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America and the Panhandle’s favorite books chosen

America’s favorite book and the Panhandle’s, as well, were announced in October 2018.

To Kill a Mockingbird was voted by viewers as America’s #1 best-loved novel in The Great American Read. Meanwhile, Panhandle-region voters selected the Harry Potter series as their favorite in a concurrent contest.

The Great American Read launched in May with a televised special event hosted by Meredith Vieira.

Voters cast ballots nationally online, by phone and via SMS until the exciting finale and countdown to “America’s Best-Loved Book,” which aired on Panhandle PBS.

For this region, Panhandle PBS is holding a concurrent vote to determine The Great Panhandle Read. The winning book will be announced Oct. 25.

The list of 100 books was narrowed to 64 by a panel of representatives from our partners — Amarillo Public Library, Harrington Library Consortium, Amarillo College and Panhandle PBS/FM 90 — and placed into a bracket. The seeds were revealed in a live event Aug. 4 at Ama-Con, the Amarillo Public Library’s pop culture convention held at the Amarillo Civic Center Complex.

The full list of 100 titles is available online.

The Great American Read was an eight-part series with viewer participation to select America’s favorite novel, told through the prism of America’s 100 best-loved novels. It investigated writers’ fictional worlds, how we as readers are affected by these stories, and what the 100 different books have to say about our diverse nation and our shared human experience.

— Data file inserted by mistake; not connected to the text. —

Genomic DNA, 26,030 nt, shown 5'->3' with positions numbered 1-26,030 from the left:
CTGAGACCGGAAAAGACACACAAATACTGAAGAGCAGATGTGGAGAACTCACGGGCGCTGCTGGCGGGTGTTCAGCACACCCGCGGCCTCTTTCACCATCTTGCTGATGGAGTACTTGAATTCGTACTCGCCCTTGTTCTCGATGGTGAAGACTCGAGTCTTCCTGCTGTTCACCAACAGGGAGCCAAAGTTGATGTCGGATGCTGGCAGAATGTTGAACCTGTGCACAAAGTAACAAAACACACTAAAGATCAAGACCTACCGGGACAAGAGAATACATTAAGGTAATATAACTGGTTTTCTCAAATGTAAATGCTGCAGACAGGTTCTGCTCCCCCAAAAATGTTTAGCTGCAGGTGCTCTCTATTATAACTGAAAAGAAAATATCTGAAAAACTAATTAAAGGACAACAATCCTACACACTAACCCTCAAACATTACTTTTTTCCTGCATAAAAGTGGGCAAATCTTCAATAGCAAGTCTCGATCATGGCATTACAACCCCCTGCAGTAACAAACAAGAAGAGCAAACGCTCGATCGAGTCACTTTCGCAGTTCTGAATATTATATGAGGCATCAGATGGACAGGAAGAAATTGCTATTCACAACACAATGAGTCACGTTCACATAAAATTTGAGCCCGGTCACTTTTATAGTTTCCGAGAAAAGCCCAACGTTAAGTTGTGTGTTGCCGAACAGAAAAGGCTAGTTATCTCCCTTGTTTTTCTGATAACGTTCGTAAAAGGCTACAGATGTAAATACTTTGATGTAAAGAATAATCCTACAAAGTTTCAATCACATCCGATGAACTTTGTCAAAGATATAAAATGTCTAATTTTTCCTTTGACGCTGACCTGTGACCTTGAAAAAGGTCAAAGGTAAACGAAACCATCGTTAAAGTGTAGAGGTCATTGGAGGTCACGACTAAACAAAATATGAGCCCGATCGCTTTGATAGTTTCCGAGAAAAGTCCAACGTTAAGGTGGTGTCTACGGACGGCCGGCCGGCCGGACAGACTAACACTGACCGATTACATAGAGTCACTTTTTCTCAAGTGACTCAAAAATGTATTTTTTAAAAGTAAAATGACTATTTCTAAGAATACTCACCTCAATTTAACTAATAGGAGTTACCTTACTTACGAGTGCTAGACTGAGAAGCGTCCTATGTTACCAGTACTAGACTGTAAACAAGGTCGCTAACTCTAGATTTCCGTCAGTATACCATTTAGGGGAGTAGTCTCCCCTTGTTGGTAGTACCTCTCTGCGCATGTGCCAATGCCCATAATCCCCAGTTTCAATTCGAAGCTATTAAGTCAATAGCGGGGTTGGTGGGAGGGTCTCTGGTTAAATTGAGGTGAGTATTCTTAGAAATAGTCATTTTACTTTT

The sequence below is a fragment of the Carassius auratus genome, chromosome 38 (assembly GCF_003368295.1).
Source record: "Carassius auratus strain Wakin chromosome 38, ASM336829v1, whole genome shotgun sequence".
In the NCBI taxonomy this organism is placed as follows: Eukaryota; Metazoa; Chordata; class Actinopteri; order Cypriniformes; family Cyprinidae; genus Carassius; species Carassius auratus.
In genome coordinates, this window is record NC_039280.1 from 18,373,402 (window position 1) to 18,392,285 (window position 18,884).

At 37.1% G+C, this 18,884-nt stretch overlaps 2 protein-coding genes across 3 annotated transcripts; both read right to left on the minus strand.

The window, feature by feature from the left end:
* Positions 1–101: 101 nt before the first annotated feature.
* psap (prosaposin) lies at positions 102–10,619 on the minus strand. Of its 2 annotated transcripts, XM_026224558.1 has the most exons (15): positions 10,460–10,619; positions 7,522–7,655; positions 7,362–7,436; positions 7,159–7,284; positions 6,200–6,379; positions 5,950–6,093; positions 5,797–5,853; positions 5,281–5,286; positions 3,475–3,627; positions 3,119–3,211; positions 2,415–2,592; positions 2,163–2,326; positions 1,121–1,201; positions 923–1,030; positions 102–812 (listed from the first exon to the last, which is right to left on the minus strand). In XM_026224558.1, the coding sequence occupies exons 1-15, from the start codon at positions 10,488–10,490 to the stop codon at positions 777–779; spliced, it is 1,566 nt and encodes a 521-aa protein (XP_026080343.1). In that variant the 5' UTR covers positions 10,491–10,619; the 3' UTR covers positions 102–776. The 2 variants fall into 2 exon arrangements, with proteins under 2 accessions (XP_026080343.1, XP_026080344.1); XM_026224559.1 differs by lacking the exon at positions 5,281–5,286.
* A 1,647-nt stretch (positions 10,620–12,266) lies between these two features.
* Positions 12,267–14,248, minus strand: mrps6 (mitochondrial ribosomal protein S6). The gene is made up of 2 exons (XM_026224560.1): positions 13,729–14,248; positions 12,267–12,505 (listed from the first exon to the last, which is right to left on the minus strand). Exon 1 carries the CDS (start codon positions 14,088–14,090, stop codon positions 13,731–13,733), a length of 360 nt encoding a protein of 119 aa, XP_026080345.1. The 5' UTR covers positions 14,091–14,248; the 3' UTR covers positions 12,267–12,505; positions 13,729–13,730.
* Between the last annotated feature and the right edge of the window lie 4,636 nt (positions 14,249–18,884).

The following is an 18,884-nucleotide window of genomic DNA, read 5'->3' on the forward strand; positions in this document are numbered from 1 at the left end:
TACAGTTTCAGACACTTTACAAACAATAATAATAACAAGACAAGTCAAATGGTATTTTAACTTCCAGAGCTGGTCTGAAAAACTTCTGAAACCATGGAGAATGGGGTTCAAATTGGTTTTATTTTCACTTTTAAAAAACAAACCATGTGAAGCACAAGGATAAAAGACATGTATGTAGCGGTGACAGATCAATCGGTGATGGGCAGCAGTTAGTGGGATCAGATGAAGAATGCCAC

Borger native and former Amarillo teacher Shanna Peeples, the 2015 National Teacher of the Year, appeared in every episode of the series, including the finale, during which Vieira introduced her as "a fan favorite." She served on a 13-member panel of experts that helped finalize the list of 100 books.

All of the novels on the top 100 list were chosen by the American public in a specially commissioned, demographically representative national survey conducted by YouGov.

A gripping, heart-wrenching, and wholly remarkable tale of coming-of-age in a South poisoned by virulent prejudice, To Kill a Mockingbird views a world of great beauty and savage inequities through the eyes of a young girl, as her father—a crusading local lawyer—risks everything to defend a black man unjustly accused of a terrible crime.

To Kill a Mockingbird led The Great American Read voting from the first week, and kept the lead for the entire five months of voting, despite strong competition from the rest of our five finalists. It also topped the list of votes in every state except North Carolina (who went for Outlander) and Wyoming (who preferred Lord of The Rings). Such widespread support from readers across the country make To Kill a Mockingbird a worthy winner of The Great American Read.

Major production funding provided by Anne Ray Foundation, A Margaret A. Cargill Philanthropy.  Engagement funding provided by the Corporation for Public Broadcasting and Anne Ray Foundation, A Margaret A Cargill Philanthropy.

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